With the fall of apartheid South Africa being just over 20 years ago, democratic South Africa continues to face challenges to encourage the growth of its African languages. South Africa has 11 officially recognized languages, first languages to about 98% of South Africans, but of those languages only two rule supreme in the country’s academia: English and Afrikaans.
Afrikaans is the country’s third most spoken language and its continued influence is a particularly sensitive topic, as many South Africans still associate it as the language of oppression. Last month, Reuters Africa posted an article about South African student protests against Stellenbosch University’s preference to Afrikaans over English as the language of instruction. Student activists see the university’s curriculum as a perpetuation of past inequalities and a confirmation of the institution’s racist inclinations.
The unfortunate reality is that this fight is between two languages with foreign roots and drenched in a history of colonial exploitation and racism. Although Zulu is the first language to the majority of South Africans (11.58 million people), it remains overshadowed by English and Afrikaans a language of instruction, the same can be said of Xhosa.
As of last year though, University of KwaZulu-Natal (UKZN) implemented a new curriculum to change this. All students are now required to take Zulu along side English courses in order to promote the presence of African languages in universities. Although the initiative has been praised by many, some worry that the program may be interpreted as prioritizing Zulu and Zulu identity over others. The consensus among students also seems to be that the curriculum does not allow them to reach full competency in Zulu and many are growing frustrated by the university’s mandatory approach.
In a globalized world, there are clear advantages for South Africans to learn English and to a certain extent Afrikaans. Language learning is a key tool to foster intercultural dialogue, increased social mobility, among many other advances. There should; however, be comparable pressures for indigenous African languages to not be left behind. Perhaps increasing the presence of African languages in schools sooner is a promising start.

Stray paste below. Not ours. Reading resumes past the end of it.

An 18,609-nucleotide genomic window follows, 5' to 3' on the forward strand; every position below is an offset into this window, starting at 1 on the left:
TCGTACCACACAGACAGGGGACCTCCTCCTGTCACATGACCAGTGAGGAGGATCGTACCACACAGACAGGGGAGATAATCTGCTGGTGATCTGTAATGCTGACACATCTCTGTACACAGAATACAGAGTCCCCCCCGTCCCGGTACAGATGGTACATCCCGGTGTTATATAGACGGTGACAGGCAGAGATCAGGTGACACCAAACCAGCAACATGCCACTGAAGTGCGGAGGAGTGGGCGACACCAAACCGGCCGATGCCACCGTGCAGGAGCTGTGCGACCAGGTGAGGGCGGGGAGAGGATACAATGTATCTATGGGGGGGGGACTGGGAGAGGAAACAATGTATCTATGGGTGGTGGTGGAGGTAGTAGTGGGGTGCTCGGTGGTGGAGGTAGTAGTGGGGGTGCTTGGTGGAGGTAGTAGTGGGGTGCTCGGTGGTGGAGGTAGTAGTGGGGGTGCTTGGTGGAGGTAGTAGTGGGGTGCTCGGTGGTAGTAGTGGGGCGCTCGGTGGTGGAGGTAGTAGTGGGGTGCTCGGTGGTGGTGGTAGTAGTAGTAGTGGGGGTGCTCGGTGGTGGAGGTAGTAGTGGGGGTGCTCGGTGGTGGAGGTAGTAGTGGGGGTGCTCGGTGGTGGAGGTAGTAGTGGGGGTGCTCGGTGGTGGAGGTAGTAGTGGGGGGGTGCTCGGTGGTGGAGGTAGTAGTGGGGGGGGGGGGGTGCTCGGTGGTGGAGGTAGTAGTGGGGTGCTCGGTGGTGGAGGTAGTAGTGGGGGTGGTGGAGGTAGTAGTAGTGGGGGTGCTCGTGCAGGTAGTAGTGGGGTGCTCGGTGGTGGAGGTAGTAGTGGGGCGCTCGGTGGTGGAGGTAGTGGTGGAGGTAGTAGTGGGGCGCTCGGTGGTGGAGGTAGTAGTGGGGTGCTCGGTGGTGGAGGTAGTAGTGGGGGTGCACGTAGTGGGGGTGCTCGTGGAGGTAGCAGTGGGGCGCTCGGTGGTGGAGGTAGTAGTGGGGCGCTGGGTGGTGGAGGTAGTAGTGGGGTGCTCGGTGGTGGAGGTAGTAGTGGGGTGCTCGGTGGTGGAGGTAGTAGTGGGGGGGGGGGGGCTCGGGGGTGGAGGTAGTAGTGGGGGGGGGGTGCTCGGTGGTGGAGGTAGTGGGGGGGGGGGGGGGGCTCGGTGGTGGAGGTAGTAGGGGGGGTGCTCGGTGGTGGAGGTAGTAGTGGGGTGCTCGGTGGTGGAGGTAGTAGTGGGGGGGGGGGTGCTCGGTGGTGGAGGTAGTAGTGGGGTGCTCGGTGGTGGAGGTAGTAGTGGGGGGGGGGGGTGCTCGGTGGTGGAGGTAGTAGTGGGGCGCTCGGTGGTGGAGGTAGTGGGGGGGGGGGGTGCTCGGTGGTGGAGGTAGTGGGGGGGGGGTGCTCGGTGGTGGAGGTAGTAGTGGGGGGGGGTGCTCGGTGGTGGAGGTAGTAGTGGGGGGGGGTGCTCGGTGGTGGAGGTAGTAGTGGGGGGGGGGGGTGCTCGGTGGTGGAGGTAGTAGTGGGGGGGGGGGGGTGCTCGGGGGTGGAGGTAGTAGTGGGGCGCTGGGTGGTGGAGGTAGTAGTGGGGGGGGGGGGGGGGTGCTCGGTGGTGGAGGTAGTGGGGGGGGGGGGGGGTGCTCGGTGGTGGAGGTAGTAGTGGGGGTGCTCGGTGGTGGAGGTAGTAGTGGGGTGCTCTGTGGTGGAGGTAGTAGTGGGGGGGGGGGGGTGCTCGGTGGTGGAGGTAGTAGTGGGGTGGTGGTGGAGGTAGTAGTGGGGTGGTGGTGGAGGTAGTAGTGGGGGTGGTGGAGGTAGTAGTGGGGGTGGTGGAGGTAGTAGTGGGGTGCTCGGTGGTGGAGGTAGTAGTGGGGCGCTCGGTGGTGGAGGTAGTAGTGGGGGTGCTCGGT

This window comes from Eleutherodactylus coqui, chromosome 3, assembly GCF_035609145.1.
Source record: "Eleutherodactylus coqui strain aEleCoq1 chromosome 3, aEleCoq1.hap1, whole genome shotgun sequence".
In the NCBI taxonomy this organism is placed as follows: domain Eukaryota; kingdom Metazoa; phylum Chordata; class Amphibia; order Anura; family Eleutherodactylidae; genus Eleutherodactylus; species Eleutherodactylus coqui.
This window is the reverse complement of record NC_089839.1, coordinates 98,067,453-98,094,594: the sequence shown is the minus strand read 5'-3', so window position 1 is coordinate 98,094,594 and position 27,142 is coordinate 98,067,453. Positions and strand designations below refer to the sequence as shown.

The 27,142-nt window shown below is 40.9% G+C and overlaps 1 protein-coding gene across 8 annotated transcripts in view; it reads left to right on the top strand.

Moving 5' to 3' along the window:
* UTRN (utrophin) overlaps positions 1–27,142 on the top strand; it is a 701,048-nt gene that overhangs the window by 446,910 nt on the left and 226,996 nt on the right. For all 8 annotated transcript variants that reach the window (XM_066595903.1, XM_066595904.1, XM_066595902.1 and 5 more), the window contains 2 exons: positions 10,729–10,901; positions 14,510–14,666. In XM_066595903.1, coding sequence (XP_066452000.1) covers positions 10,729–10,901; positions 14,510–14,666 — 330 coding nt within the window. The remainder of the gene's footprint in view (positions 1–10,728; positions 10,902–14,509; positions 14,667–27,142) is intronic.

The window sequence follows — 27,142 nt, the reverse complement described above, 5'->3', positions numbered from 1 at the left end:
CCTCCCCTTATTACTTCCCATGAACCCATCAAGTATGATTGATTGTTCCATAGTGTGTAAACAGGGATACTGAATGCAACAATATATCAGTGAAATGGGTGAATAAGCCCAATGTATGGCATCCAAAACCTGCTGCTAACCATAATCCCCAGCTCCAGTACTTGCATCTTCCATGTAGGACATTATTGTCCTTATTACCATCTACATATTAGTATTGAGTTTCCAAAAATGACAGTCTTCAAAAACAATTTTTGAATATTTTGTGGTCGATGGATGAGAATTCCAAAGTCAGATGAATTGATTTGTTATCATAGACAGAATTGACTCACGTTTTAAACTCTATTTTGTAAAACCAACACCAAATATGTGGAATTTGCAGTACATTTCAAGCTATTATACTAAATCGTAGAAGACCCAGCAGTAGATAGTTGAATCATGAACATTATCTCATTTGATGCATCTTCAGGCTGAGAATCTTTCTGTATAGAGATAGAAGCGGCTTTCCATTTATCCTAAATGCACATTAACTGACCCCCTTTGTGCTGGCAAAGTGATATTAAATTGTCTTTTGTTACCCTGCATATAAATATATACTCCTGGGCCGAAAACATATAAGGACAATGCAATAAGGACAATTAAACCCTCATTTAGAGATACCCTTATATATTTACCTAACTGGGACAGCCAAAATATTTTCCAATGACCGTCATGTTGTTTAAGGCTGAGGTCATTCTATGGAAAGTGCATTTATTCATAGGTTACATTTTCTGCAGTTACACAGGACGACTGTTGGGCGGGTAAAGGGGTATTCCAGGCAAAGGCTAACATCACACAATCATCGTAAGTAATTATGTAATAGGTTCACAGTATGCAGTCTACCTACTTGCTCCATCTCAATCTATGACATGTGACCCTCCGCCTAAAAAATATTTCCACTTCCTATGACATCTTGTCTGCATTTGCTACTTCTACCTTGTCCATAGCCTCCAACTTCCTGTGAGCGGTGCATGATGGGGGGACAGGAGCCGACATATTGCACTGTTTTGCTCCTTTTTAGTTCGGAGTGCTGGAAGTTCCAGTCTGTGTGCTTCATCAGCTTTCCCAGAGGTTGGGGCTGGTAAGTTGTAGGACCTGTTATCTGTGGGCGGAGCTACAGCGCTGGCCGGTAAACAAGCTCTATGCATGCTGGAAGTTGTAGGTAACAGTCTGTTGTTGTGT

Starting next year, 3,000 South African schools will require students to gain proficiency in three languages in the hopes of diversifying language instruction from the predominantly English and Afrikaans focus. These initiatives have the potential to foster mutual understanding and to spark interest in previously marginalized languages. So far, the pilot project to teach three languages has had positive responses from both the students and parents.
Expanding the presence of the African languages into South African schools is long overdue. South Africa’s challenge is exasperated by its linguistic diversity and the struggle to balance ethnic sensitivities. The hope is that the excitement over the government’s new initiatives does not wane and that South African’s see the value in teaching and learning their languages. Let’s hope that these initiatives are the seeds of change inspire a new generation of truly multi-lingual South Africans.
Govender, P., (2015, May 17). Big Boost for learning african languages in schools. Retrieved from http://www.timeslive.co.za/sundaytimes/stnews/2015/05/17/Big-boost-for-learning-African-languages-in-schools
Roelf, W., (2015, September 5). South African students rebel against language that defined apartheid. Retrieved from http://in.reuters.com/article/safrica-education-race-idINKCN0R71XT20150907
Rudwick, S. (2015). Forcing South African students to learn African languages won’t do them any good. Retrieved from http://qz.com/514949/forcing-south-african-students-to-learn-african-languages-wont-do-them-any-good/